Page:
In this work, qPCR assay was used for biomass quantification to address microbial growth kinetics. Microbial kinetic parameters were calculated and compared between conventional approaches and qPCR assay. Pure culture was used for validation and mixed culture was used to highlight the capability of qPCR in monitoring biomass of individual species in a mixed system. This work presents a new genomic approach to quantify cell density of a specific strain in complicated environmental samples, to utilize it to the microbial growth kinetics.
Materials and Methods
- Bacterial Culture Preparation for Kinetic Experiments
The Pseudomonas putida strain (DSM 8368) was purchased from German Collection of Microorganisms and Cell Collection (DSMZ, Braunschweig, Germany) and cultured in trypticase soy broth (TSB; Bacto, Sparks, MD, USA) at 28℃. The Escherichia coli K12 strain (ATCC 27325) was purchased from American Type Culture Collection (ATCC, Manassas, VA, USA) and cultured in Luria-Bertani (LB) medium (Difco, Sparks, MD, USA) at 37℃. Both cultures revived in 1 ml of medium was sequentially transferred to bigger volumes once it reached to a stationary phase based on the absorbance reading at 550 nm by a Nanodrop ND 1000 spectrophotometer (Thermo Scientific, Wilmington, DE, USA).
Prior to kinetic experiments, each culture ( Pseudomonas putida and E. coli ) was transferred to M9 medium (Amresco, Solon, OH, USA) with 20% concentration of glucose as a sole carbon source [9] . M9 medium is a minimal medium containing PO 4 2- (pH buffer), NH 4 + (nitrogen source), NaCl (isotonicity), and Mg 2+ /Ca 2+ (supplements for growth), and it is known to support the growth of E. coli [16] and Pseudomonas putida [9] . Each pure culture was washed to remove all nutrients, particularly carbon source, from the previous medium. Briefly, 30 ml of culture was centrifuged for 10 min at 5,000 rpm. The supernatant was discarded and the pellet was resuspended in deionized water to a volume of 10 ml. After the samples were further centrifuged to separate all media, and the biomass pellet was subsequently transferred to the kinetic reactors and homogenized manually in 30 ml of M9 medium. The batch experiment for each single culture was performed in a 500 ml Erlenmeyer flask with 300 ml of M9 medium and 30 ml of biomass, with a range of glucose (substrate) concentration (175-1,000 mg/l). The following batch experiment for mixed culture growth was performed in the same manner above, except using 15 ml of each culture biomass and the initial glucose concentration of 175 mg/l.
- Kinetic Experiments and Glucose Substrate Monitoring
Each batch experiment was implemented as a function of time (hours). Two main variables, (i) the consumption of growth-controlling substrate (D-glucose) and (ii) the increase in biomass concentration, were measured. The biomass was monitored by three quantification methods: (a) total suspended solids (TSS), (b) optical density (OD), and (c) quantitative PCR assay. Following sampling, 2 ml of each sample was immediately stored at -80℃ for further genomic DNA extraction.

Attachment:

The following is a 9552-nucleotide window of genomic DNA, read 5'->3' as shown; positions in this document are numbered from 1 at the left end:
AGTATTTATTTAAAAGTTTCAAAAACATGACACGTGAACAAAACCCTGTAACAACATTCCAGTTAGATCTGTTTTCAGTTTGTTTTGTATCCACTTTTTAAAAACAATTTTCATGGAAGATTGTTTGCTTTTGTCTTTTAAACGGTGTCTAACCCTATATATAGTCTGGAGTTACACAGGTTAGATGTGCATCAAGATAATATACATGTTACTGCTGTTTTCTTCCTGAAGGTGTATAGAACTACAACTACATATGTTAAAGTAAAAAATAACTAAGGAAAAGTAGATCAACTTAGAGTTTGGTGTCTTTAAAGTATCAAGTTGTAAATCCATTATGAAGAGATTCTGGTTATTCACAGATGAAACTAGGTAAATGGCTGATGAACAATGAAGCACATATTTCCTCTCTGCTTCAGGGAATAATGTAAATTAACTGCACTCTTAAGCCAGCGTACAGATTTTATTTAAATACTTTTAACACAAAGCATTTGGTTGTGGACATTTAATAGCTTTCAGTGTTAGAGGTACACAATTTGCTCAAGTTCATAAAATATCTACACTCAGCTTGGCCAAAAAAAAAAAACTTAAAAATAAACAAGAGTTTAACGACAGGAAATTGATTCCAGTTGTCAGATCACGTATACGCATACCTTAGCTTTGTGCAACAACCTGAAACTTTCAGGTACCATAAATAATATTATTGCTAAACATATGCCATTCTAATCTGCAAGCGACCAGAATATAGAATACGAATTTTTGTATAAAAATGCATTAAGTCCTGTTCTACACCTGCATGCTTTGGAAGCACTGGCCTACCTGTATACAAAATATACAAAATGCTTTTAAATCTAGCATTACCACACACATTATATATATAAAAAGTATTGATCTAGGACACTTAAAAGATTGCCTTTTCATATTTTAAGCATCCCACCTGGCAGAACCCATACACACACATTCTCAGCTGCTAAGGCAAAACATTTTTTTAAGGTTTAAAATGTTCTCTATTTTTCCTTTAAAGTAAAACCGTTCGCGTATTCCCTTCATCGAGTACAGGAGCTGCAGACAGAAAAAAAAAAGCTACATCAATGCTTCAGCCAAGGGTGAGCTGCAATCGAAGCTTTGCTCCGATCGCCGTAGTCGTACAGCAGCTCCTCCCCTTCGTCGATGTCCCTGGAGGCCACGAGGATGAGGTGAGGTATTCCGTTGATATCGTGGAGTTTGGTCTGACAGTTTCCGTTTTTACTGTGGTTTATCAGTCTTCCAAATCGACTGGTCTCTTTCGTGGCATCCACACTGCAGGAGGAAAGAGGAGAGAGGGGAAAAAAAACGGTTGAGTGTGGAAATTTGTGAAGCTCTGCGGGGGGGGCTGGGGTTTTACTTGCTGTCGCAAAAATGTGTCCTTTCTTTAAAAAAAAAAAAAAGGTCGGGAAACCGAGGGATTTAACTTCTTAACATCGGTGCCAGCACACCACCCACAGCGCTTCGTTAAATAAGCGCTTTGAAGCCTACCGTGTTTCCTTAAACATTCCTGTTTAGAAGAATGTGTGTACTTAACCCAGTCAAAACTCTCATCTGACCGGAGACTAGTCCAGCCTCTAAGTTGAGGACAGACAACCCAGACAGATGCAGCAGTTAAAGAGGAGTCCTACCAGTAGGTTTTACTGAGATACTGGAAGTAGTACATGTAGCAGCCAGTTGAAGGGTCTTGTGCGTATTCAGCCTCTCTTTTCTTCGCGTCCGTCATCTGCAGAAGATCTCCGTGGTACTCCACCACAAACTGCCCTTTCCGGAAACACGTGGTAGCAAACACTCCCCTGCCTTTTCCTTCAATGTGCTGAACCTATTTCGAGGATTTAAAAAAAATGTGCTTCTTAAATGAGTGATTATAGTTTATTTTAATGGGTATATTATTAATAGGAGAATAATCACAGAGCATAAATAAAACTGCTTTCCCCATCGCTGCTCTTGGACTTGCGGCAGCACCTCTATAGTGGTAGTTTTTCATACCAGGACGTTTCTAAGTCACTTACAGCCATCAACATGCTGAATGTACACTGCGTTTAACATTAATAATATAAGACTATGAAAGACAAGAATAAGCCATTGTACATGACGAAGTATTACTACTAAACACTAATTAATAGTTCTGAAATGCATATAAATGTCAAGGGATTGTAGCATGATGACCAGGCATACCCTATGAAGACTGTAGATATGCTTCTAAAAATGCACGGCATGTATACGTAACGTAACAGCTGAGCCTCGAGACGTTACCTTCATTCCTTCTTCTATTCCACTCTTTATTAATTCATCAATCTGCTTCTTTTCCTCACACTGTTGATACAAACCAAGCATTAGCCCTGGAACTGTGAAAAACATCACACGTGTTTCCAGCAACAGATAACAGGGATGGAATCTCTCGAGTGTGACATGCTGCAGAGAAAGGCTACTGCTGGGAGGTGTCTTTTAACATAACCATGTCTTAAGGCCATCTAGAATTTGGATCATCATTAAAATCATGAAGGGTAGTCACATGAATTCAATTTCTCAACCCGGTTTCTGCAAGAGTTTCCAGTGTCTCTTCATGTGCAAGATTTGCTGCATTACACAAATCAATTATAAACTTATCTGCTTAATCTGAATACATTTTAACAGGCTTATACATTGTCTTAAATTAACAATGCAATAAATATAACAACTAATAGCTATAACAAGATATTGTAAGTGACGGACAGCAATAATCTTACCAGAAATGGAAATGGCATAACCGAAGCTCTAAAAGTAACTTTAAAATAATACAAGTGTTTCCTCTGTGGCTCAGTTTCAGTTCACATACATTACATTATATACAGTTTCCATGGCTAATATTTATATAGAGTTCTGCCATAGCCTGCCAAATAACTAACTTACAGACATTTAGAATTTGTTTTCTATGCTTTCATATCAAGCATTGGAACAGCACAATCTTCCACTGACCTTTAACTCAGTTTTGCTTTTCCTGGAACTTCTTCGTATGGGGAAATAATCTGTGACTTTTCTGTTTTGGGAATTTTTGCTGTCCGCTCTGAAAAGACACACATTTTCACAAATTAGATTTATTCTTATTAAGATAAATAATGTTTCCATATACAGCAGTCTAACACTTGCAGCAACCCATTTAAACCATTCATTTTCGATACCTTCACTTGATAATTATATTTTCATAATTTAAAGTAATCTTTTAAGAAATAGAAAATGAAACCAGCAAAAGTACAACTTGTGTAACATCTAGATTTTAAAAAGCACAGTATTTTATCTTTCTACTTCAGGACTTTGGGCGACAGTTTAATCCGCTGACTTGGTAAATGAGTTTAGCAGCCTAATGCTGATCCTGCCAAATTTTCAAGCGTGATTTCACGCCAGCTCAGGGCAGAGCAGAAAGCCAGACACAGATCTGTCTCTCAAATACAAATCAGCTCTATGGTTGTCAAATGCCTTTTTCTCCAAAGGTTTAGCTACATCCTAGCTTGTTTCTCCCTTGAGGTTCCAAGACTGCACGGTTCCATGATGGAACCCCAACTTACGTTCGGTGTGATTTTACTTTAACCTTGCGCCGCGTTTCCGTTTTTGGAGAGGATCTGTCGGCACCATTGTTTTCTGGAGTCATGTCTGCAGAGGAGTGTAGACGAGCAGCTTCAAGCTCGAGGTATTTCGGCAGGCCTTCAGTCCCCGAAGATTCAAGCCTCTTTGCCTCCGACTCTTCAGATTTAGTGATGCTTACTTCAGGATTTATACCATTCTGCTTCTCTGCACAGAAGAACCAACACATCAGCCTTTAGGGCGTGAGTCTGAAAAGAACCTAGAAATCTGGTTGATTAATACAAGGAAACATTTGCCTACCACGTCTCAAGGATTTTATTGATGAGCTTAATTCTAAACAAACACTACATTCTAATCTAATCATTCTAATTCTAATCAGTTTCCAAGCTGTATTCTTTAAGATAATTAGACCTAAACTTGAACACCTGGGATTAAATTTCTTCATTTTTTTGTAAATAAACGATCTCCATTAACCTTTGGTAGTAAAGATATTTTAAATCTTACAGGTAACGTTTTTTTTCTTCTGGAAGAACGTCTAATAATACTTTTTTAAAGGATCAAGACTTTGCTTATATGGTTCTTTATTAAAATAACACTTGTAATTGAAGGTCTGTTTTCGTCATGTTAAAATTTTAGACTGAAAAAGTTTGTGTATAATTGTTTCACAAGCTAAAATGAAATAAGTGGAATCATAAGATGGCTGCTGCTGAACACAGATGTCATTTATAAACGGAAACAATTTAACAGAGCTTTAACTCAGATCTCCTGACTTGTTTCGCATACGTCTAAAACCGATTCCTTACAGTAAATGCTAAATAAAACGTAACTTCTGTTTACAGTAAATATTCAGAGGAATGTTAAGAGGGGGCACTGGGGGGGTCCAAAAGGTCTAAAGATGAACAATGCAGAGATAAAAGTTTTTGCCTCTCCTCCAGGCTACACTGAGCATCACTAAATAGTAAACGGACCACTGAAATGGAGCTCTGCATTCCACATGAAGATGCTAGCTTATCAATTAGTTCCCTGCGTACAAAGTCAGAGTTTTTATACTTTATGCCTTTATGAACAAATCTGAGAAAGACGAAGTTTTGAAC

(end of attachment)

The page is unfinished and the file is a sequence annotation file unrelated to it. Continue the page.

Glucose concentration in the medium was measured using the Substrate D-glucose enzymatic kit (R-Biofarm AG, Darmstadt, Germany) according to the manufacturer’s procedure. In summary, through a series of enzymatic reactions, the amount of NADPH formed in this reaction is stoichiometric to the amount of D-glucose. The increase in NADPH is measured by means of its light absorbance at 340 nm using a SpectraMax M2 spectrophotometer (Molecular Devices, Sunnyvale, CA, USA) with a 100 μl sample in a 1 cm light path cuvette (Plastibrand; Sigma-Aldrich, St. Louis, MO, USA).
- Biomass Monitoring by TSS Measurement and UV-Vis Spectrophotometry
TSS measurement. TSS (mg/l) were obtained using a conventional dry cell weight method. Cells were separated from the medium by filtration using Whatman Qualitative Filter Papers (Grade 1), in duplicates, with a sample volume of 10 ml. A vacuum pump was applied to pull the liquid through the filter. The cell paste was subsequently dried in an oven at 105℃ for 24 h. The dry weight was then recorded in order to calculate the difference in weight for biomass calculations.
UV-Vis spectrophotometry. Samples (2 ml) were taken every hour for a period of 10 h and the absorbance was immediately measured at 550 nm using a SpectraMax M2 spectrophotometer in a Nunc 96-well plate (Roskill, Denmark). Triplicates were measured with a sample volume of 100 μl.
- Genomic DNA (gDNA) Extraction
The gDNA was extracted from each sample (5 ml, single or mixed culture sample) of kinetic experiments by a FastDNA SPIN kit for soil (MP Biomedicals, Solon, OH, USA). The DNA concentration and purity were determined by UV absorption at 260 nm and 280 nm using a ND1000 spectrophotometer. To confirm the presence and size of gDNA extracted from the samples, gel electrophoresis was conducted on a 1% agarose gel. A molecular ruler 50-2,000 bp ladder was used to determine the correct size of the band (BioRad, Hercules, CA, USA).
- Polymerase Chain Reaction
PCRs targeting the 16S rRNA specific to Pseudomonas putida and E. coli K12 were performed to generate the standard gene templates for the following qPCR assay. All PCR amplifications were conducted in an Applied Biosystems 2720 Thermal Cycler (Life Technologies, Foster City, CA, USA).